James Miranda Barry

James Miranda Barry At the turn of the th century James Miranda Barry enrolled as a medical student in Edinburgh the start of a glorious career as a military surgeon famed as a physician duellist and social figure

  • Title: James Miranda Barry
  • Author: Patricia Duncker
  • ISBN: 9780330371698
  • Page: 363
  • Format: Paperback
  • At the turn of the 19th century, James Miranda Barry enrolled as a medical student in Edinburgh, the start of a glorious career as a military surgeon, famed as a physician, duellist and social figure But James Miranda Barry was also a woman, who passed as a man for over 50 years.

    • Best Read [Patricia Duncker] ✓ James Miranda Barry || [Mystery Book] PDF ✓
      363 Patricia Duncker
    • thumbnail Title: Best Read [Patricia Duncker] ✓ James Miranda Barry || [Mystery Book] PDF ✓
      Posted by:Patricia Duncker
      Published :2019-02-03T11:31:09+00:00

    One thought on “James Miranda Barry”

    1. A fictionalised account of the life of Dr James Miranda Barry, who is thought to have been a woman - it's certainly told that way here, though the historical note sensitively draws no conclusions about the gender of someone who cannot speak for themselves. Duncker imagines circumstances which might have allowed the boyish daughter of a woman disillusioned by her own wifely life experience to have been given independence and a breadth of opportunity only by living (disguised?) as a man; a harsh c [...]

    2. 'James Miranda Barry' is a fictionalised account of the life of a real figure, a girl who grew up to be a man and lived as a well-known doctor. I haven't read his actual biography, but Duncker's afterword reveals that she deviated quite considerably from known facts in this novel. Most notably, she creates a lifelong friend and love for Barry, in the form of Alice Jones. Alice is the most vivid character in the novel and it made me sad to think that Barry had no such comrade and confidante in re [...]

    3. First things first: this novel is only very thinly based on the life of James Barry. Names, places, even the time line of the man's life has been altered, so please don't go into reading it as a factual sort of book. Inbetween the jarring switches of narrative (sometimes changing within paragraphs) and the puzzling motives of the protagonist, I did struggle somewhat- some of the characters were fantastic, and there were a fair few movie moments where Duncker managed to write some wonderful drama [...]

    4. Alright, the book started off a little slow. Slow isn't the right word here. Okay, I didn't sink my teeth into it right from the beginning. I didn't get into it. Once it got going, it also got confusing. The story-telling here is a little allovertheplace. Alot, actually. So then I had to make myself get into it. "Focus!" I'm glad I did because that's when it got good. I found I liked the protagonist and many of the other characters and I wanted to know where it all was heading. The ending saved [...]

    5. For me, this book was very much about freedom and how gender, race, and social class affect what choices you can make, what careers you may pursue, and who you may become. I never fell in love with the character of James Miranda Barry, while I was fascinated with his life. I was left wanting more, perhaps knowing what he most desired towards the end of his life. I thought the author was going there at the end, but could've given me more.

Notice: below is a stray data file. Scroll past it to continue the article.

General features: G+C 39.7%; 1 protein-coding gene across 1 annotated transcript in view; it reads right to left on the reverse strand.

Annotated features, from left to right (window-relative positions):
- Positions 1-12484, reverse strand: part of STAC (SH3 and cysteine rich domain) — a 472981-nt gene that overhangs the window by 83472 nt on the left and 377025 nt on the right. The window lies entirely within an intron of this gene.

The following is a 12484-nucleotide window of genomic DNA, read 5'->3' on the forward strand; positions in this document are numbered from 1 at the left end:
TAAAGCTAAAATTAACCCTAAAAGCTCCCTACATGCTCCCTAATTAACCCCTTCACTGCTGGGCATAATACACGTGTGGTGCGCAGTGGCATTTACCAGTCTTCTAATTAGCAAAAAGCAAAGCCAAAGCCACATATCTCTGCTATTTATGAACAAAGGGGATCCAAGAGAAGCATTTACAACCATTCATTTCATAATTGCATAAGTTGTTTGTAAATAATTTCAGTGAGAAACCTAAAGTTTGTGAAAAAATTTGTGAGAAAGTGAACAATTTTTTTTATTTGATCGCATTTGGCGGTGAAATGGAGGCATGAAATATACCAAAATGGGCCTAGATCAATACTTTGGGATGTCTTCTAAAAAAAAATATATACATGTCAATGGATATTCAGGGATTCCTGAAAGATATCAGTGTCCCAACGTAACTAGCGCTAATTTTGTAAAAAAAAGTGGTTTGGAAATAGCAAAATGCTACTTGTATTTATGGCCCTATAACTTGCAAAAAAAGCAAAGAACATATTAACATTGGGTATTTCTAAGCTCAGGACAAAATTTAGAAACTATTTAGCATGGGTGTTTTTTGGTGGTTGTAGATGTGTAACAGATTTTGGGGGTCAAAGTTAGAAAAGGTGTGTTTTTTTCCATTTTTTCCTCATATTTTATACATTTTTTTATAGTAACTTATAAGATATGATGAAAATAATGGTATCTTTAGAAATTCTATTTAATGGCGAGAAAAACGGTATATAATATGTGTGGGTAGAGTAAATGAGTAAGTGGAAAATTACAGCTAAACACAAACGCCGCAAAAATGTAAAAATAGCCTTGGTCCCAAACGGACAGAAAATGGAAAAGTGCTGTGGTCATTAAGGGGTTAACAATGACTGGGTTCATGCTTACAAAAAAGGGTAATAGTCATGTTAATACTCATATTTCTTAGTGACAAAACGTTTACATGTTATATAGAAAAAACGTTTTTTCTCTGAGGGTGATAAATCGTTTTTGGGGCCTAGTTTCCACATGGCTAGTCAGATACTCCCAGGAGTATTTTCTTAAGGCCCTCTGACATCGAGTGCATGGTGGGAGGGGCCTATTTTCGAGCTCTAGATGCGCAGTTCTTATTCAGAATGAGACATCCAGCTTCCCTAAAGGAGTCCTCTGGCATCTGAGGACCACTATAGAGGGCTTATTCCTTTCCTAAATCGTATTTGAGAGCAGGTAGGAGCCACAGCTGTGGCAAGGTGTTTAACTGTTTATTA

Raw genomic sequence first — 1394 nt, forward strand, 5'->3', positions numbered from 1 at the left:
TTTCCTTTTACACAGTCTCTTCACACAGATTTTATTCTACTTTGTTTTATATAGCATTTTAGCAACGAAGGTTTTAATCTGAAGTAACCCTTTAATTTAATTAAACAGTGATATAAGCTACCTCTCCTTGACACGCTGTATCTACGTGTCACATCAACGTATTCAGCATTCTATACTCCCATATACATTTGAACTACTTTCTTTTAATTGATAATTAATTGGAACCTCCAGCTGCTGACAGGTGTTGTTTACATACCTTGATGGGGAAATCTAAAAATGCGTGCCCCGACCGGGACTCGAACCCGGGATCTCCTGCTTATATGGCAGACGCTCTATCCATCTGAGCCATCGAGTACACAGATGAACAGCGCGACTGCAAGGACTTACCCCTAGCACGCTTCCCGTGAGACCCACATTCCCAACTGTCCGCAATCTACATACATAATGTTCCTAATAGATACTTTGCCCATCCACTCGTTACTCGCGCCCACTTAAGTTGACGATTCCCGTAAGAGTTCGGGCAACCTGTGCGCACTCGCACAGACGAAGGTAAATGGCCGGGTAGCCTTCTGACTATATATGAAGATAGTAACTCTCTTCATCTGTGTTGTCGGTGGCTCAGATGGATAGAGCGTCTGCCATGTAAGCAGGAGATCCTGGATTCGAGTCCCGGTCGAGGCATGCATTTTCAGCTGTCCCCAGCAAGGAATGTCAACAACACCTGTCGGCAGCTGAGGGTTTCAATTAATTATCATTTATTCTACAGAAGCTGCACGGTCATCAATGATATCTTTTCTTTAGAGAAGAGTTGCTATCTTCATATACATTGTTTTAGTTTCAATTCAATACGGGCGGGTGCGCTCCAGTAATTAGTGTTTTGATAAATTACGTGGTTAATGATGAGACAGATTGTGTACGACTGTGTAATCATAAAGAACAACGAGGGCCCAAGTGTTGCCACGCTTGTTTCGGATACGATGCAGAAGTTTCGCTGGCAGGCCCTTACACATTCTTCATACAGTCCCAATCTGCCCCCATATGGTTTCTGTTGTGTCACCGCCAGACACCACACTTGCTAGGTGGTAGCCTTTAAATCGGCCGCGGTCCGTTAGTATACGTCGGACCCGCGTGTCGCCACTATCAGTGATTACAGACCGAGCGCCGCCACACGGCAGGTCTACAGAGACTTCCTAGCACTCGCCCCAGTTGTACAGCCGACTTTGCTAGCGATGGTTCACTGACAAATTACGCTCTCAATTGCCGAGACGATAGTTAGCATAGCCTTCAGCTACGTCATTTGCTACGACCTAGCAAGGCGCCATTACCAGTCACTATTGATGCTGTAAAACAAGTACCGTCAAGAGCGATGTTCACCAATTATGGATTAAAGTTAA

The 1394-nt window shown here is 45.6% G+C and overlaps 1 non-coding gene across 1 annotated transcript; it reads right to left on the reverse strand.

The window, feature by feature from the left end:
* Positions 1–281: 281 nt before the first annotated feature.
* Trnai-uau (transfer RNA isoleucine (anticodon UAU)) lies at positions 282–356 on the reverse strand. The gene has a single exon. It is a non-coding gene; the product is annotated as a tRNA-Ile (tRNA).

6. I liked the story after about the first 3rd of the book. I prefer books that get my attention from the beginning, this one took a little while. However, it was worth it in the end. A novel constructed around a real person whose actual life created rumors that the author used to create an interesting possibility/novel.

    7. The premise of this book caught my attention--a girl raised as a boy so that she could attend school and become a doctor. However, the flowery style of language that the book was written in was very distracting to me. I would've preferred a more straightforward story.

    8. It gets off to a very bad start, the first chapter is written from the perspective of a child in the 19th century but the observations and language read more like the thoughts of a modern, middle-aged fan of television movies. Later in the book a fourteen-year-old “bites a new friend playfully on the nose" (REALLY). I suspect the author filled the pages with maddening anachronisms, clichés galore and florid phrasing on purpose; I just never understood why. She is apparently talented and there [...]

    9. Can't say I liked this one. Never got a feel for "James"- the characters around "him" seemed more real and interesting. The writing style was not terribly involving. Fairly good sense of the time period but I was not always clear on the specifics of when and where we were within the story. I had not realized that students started medical studies, including dissection, at such a young age- 10!! Not a book I would recommend.

    10. Novel on the life of James Miranda Barry. I appreciate that the author disclosed her changes to the historical record, but I wish that she had worked within it. Still, interesting.

    11. i think i'm going to start sending patricia duncker fan mail. this didn't get inside me the way that "hallucinating foucault" continues to, but what a remarkable story and story-teller.

    12. A truly amazing story of an unusual physician! I wish I could obtain this book in hardback. It is one that I know I will read repeatedly!

    13. A wonderfully imagined biography of a women who lived her live as a male doctor in the early 19th century. Rich and dense story telling of the most interesing kind.

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